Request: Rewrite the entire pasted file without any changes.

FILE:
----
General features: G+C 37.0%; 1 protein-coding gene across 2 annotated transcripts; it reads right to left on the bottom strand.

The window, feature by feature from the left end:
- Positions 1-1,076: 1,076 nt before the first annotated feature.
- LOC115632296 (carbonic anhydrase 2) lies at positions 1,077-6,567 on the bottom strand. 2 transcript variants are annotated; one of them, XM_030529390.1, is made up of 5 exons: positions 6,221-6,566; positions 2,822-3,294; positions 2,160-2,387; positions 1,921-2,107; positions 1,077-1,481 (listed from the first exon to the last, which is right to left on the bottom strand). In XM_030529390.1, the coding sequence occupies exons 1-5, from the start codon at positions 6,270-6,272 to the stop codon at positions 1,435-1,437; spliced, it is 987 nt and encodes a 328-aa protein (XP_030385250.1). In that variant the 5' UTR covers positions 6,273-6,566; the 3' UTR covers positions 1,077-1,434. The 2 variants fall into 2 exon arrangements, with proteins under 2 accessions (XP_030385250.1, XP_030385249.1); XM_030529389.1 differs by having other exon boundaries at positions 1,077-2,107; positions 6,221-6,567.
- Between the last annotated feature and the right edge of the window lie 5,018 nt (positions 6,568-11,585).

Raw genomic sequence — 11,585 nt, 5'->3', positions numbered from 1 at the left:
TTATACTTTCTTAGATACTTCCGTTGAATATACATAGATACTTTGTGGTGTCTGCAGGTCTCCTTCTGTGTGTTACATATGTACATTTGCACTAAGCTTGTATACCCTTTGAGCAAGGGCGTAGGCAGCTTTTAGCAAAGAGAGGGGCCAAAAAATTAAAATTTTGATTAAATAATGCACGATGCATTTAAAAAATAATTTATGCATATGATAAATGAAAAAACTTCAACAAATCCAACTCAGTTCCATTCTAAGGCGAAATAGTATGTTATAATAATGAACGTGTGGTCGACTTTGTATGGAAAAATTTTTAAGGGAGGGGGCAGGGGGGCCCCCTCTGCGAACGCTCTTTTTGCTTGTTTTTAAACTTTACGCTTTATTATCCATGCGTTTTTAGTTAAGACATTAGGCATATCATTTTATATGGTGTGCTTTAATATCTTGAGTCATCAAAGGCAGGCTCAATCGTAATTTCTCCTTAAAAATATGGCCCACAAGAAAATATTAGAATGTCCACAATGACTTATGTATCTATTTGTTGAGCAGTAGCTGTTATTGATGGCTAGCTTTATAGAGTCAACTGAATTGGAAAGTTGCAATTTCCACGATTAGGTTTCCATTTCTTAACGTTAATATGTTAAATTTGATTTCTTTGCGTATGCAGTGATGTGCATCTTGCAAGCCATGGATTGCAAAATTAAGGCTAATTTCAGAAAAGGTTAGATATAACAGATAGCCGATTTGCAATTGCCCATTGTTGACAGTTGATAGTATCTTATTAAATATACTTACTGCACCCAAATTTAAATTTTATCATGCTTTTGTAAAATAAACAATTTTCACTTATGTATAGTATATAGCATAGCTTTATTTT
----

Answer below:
General features: G+C 37.0%; 1 protein-coding gene across 2 annotated transcripts; it reads right to left on the bottom strand.

The window, feature by feature from the left end:
- Positions 1-1,076: 1,076 nt before the first annotated feature.
- LOC115632296 (carbonic anhydrase 2) lies at positions 1,077-6,567 on the bottom strand. 2 transcript variants are annotated; one of them, XM_030529390.1, is made up of 5 exons: positions 6,221-6,566; positions 2,822-3,294; positions 2,160-2,387; positions 1,921-2,107; positions 1,077-1,481 (listed from the first exon to the last, which is right to left on the bottom strand). In XM_030529390.1, the coding sequence occupies exons 1-5, from the start codon at positions 6,270-6,272 to the stop codon at positions 1,435-1,437; spliced, it is 987 nt and encodes a 328-aa protein (XP_030385250.1). In that variant the 5' UTR covers positions 6,273-6,566; the 3' UTR covers positions 1,077-1,434. The 2 variants fall into 2 exon arrangements, with proteins under 2 accessions (XP_030385250.1, XP_030385249.1); XM_030529389.1 differs by having other exon boundaries at positions 1,077-2,107; positions 6,221-6,567.
- Between the last annotated feature and the right edge of the window lie 5,018 nt (positions 6,568-11,585).

Raw genomic sequence — 11,585 nt, 5'->3', positions numbered from 1 at the left:
TTATACTTTCTTAGATACTTCCGTTGAATATACATAGATACTTTGTGGTGTCTGCAGGTCTCCTTCTGTGTGTTACATATGTACATTTGCACTAAGCTTGTATACCCTTTGAGCAAGGGCGTAGGCAGCTTTTAGCAAAGAGAGGGGCCAAAAAATTAAAATTTTGATTAAATAATGCACGATGCATTTAAAAAATAATTTATGCATATGATAAATGAAAAAACTTCAACAAATCCAACTCAGTTCCATTCTAAGGCGAAATAGTATGTTATAATAATGAACGTGTGGTCGACTTTGTATGGAAAAATTTTTAAGGGAGGGGGCAGGGGGGCCCCCTCTGCGAACGCTCTTTTTGCTTGTTTTTAAACTTTACGCTTTATTATCCATGCGTTTTTAGTTAAGACATTAGGCATATCATTTTATATGGTGTGCTTTAATATCTTGAGTCATCAAAGGCAGGCTCAATCGTAATTTCTCCTTAAAAATATGGCCCACAAGAAAATATTAGAATGTCCACAATGACTTATGTATCTATTTGTTGAGCAGTAGCTGTTATTGATGGCTAGCTTTATAGAGTCAACTGAATTGGAAAGTTGCAATTTCCACGATTAGGTTTCCATTTCTTAACGTTAATATGTTAAATTTGATTTCTTTGCGTATGCAGTGATGTGCATCTTGCAAGCCATGGATTGCAAAATTAAGGCTAATTTCAGAAAAGGTTAGATATAACAGATAGCCGATTTGCAATTGCCCATTGTTGACAGTTGATAGTATCTTATTAAATATACTTACTGCACCCAAATTTAAATTTTATCATGCTTTTGTAAAATAAACAATTTTCACTTATGTATAGTATATAGCATAGCTTTATTTT